Independent Television News (ITN) were the first UK broadcaster to actually cover the election campaign itself. In 1958. “Granada Television (part of the ITV network) broke the taboo by covering in broadcast reports and debates the Rochdale By-Election” (Webb, n.d.)
They followed politicians, for the first time, as they spoke to the electorate on the ground. This was seen as a breach of more legislation that dis-empowered the media in the UK; The Representation of the People Act. Conversely the BBC’s coverage was virtually nil. With a self-imposed moratorium on election coverage in the three weeks leading up to the election.
After all of this, prospective Prime Minister Harold Wilson started to use television and therefore PR to manage his own image. Everything about his public persona was tweaked and managed. From his public speaking style to the use of his tobacco pipe as a means to engage with the electorate as a homely trustworthy person.
His delivery was diametrically opposed to the incumbent Prime Minister’s traditional image of Head teacher or Army General. He achieved this sleight-of-hand even though he was “a former Oxford don, Wilson brilliantly concealed his learning, if not his intelligence, behind his Gannex mac, his pipe and his Yorkshire accent.” (Moore, 2013)
Politicians in the 1964 election were now subjected to an unencumbered media. Who were basking in the removal of restrictions. However, the BBC did not take advantage of this freedom and declined to air some forthright views on race that were prevalent at that time.
Following the creation of the first Political PR company Campaigns Inc in 1933 California USA, or as Upton Sinclair a failed US politician put it: “The Lie Factory”.
Politicians around the globe have been learning lessons from industrial public relations consultancies. Namely, trying to gain free media exposure by realising that news outlets are hungry for stories. Nick Davies in Flat Earth News makes the point that PR can easily get through the journalism fact checking system. And be published unchallenged: “I spoke to PR specialists that told me they had even seen their press releases running more or less verbatim” (Davies, 2008, p. 91).
Telling stories, spinning yarns and otherwise communicating precisely crafted messages is now taking hold as a fully-fledged career. Now working in public relations and being a “Spin Doctor” a very attractive career option. Including advertising and PR “The UK PR and communications industry was worth £12.9bn in 2016” (Prca.org.uk, 2018). And spending on PR alone in Europe is expected to “reach 2.9 billion U.S. dollars in 2018” (Statista, 2018). These are not inconsiderable sums.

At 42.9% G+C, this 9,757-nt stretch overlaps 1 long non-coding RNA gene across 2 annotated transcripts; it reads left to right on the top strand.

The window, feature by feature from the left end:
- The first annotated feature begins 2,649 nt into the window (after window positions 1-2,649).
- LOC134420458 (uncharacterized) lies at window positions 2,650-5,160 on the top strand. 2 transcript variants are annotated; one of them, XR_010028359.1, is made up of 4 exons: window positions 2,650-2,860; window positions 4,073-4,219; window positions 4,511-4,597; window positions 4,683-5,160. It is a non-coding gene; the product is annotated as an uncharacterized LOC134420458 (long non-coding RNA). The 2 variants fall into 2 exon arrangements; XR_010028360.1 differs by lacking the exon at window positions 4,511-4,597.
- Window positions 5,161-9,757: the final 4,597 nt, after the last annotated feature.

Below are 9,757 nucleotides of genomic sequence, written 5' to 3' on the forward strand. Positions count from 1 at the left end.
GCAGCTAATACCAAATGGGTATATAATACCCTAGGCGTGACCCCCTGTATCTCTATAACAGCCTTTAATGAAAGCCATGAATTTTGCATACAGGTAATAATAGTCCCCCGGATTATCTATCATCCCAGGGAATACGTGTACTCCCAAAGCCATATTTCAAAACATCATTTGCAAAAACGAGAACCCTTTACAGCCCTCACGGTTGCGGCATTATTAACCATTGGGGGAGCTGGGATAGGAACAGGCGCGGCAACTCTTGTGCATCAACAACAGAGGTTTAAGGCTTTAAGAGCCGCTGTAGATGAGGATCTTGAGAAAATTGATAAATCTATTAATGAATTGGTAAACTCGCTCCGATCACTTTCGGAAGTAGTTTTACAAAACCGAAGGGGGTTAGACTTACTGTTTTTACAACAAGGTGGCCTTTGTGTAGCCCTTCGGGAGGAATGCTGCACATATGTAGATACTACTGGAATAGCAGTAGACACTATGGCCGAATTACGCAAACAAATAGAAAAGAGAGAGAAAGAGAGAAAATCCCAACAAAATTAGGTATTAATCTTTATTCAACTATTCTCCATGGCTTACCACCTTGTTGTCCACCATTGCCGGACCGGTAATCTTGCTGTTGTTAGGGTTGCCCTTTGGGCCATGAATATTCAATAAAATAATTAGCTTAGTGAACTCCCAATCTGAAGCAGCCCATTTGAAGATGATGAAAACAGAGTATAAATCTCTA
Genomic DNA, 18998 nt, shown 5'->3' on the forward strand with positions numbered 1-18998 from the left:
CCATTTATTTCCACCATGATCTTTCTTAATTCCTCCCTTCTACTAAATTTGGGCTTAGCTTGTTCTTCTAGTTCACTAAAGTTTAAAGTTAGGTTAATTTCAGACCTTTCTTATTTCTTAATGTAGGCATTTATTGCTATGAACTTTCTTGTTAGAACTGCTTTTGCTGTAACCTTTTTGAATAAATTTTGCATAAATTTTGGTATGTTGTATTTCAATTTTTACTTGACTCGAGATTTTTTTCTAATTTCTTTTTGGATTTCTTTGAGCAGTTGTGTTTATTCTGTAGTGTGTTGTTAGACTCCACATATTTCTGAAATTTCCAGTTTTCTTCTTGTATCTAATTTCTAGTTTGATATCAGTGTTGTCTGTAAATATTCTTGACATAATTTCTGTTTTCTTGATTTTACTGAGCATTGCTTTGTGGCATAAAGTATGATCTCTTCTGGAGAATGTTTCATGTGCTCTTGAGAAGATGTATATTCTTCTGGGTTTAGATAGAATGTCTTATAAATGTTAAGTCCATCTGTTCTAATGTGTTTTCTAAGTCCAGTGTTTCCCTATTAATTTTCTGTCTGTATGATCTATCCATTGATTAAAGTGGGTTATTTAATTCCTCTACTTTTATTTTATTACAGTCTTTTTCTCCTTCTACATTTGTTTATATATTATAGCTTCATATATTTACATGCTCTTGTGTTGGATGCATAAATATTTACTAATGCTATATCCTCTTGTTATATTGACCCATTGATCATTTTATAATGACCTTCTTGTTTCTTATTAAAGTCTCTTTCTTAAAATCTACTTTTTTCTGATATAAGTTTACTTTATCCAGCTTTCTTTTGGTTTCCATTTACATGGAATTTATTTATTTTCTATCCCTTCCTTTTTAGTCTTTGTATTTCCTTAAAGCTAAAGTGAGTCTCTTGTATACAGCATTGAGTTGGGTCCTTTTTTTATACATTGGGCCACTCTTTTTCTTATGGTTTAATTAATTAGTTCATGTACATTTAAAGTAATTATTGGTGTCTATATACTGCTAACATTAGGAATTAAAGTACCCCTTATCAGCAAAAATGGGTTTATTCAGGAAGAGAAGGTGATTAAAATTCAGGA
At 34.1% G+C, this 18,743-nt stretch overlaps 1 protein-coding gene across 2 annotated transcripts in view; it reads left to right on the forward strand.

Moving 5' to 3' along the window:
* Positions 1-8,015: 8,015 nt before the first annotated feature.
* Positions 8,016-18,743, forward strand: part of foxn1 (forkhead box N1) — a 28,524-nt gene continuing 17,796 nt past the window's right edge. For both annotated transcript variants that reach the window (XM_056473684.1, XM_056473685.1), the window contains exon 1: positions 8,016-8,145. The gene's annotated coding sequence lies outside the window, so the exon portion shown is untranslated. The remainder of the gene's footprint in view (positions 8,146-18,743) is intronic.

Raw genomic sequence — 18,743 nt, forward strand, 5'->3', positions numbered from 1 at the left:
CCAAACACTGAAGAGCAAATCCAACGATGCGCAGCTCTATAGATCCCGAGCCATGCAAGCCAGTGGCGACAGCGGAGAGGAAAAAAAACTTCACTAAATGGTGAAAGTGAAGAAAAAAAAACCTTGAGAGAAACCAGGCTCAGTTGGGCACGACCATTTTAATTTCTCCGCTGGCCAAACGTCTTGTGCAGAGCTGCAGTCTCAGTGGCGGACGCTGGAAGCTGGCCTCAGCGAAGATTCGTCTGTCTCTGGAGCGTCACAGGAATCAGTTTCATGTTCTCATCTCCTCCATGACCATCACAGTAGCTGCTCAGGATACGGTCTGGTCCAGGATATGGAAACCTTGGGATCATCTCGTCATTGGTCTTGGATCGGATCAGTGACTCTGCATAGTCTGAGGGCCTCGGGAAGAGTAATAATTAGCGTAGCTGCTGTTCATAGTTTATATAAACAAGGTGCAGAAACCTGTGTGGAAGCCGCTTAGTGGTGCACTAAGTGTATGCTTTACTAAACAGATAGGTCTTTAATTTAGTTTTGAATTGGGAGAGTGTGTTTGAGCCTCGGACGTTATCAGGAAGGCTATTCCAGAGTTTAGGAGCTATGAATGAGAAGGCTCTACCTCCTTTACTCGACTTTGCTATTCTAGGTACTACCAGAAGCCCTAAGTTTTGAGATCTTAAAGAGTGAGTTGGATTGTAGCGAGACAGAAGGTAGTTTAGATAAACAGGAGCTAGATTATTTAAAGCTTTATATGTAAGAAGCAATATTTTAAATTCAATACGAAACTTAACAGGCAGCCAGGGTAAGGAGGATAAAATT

Is it little wonder that even newspapers are running stories regarding how to become a journalist’s sometime nemesis.
The Guardian newspaper even published a quiz aimed at finding out if your mettle was strong enough to be a spin doctor with questions such as “a newspaper is about to publish a leaked document describing the prime minister as ‘obsessive’ and ‘a control freak’. What do you do?” (Theguardian.com, 2011).
So, it seems that the PR guru, spin doctor or political lobbyist is here to stay. Politicians now need to not only heed their constituents, party lines and polices but also manage their persona, message and political trajectory. Luckily, there’s a PR guru for that.
Davies, N. (2008). Flat Earth news. London: Chatto & Windus, p.91.
Davis, A. (2007). The mediation of power. 1st ed. New York: Routledge, p.123.
Lepore, J. (2012). The Lie Factory | The New Yorker. [online] Newyorker.com. Available at: https://www.newyorker.com/magazine/2012/09/24/the-lie-factory [Accessed 12 May 2018].
Martin, G. (2018). ‘Spin doctor’ – the meaning and origin of this phrase. [online] www.phrases.org.uk. Available at: https://www.phrases.org.uk/meanings/spin-doctor.html [Accessed 13 May 2018].
Moore, C. (2013). Harold Wilson Night: the PM who lived and died by television. [online] Telegraph.co.uk. Available at: https://www.telegraph.co.uk/culture/tvandradio/9876437/Harold-Wilson-Night-the-PM-who-lived-and-died-by-television.html [Accessed 12 May 2018].
parliament.uk. (1956). BROADCASTING (SUSPENSION OF 14-DAY RULE) (Hansard, 18 December 1956). [online] Available at: https://api.parliament.uk/historic-hansard/commons/1956/dec/18/broadcasting-suspension-of-14-day-rule [Accessed 12 May 2018].
Prca.org.uk. (2018). The value and size of the PR industry | PRCA. [online] Available at: https://www.prca.org.uk/insights/about-pr-industry/value-and-size-pr-industry [Accessed 12 May 2018].
Statista. (2018). Public relations spending in Europe 2007-2018 | Statistic. [online] Available at: https://www.statista.com/statistics/448684/expenditure-of-public-relations-in-europe/ [Accessed 12 May 2018].
Theguardian.com. (2011). Could you be a spin doctor? | Quiz | guardian.co.uk. [online] Available at: https://www.theguardian.com/quiz/questions/0,5961,339317,00.html [Accessed 12 May 2018].
UK Parliament. (2018). Lobby journalism. [online] Available at: https://www.parliament.uk/about/living-heritage/evolutionofparliament/parliamentwork/communicating/overview/lobbyjournalism/ [Accessed 12 May 2018].
Webb, A. (n.d.). BBC – – History of the BBC. [online] BBC.co.uk. Available at: http://www.bbc.co.uk/historyofthebbc/elections/invention-2?lang=gd [Accessed 12 May 2018].
www.statista.com. (2018). Topic: Public relations. [online] Available at: https://www.statista.com/topics/3521/public-relations/ [Accessed 12 May 2018].